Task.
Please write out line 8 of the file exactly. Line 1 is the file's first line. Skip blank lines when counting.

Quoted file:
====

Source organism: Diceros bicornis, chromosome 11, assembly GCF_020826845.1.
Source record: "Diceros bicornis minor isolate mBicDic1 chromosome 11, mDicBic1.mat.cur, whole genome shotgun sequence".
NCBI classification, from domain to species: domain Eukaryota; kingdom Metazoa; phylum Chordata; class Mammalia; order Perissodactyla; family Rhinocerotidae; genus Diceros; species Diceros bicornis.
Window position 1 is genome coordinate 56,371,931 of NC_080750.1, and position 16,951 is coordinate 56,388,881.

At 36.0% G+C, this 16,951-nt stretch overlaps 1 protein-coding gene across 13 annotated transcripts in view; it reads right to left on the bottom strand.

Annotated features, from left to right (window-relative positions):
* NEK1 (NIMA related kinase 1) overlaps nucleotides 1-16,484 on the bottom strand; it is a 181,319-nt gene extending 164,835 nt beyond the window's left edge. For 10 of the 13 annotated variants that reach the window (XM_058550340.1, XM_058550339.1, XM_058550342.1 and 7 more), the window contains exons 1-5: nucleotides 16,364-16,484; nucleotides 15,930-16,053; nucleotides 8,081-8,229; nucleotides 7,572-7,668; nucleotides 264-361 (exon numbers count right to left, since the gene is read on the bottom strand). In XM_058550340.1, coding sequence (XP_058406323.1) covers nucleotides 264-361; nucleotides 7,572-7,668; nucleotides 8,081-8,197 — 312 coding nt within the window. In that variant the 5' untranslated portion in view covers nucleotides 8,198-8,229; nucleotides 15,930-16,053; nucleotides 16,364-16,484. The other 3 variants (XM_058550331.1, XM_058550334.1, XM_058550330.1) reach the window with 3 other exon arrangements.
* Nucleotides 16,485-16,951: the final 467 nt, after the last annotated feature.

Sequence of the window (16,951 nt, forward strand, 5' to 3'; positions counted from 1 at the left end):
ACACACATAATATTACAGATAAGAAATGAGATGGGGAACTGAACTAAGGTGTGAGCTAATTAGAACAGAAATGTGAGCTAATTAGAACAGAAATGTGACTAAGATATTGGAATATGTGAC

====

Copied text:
* Nucleotides 16,485-16,951: the final 467 nt, after the last annotated feature.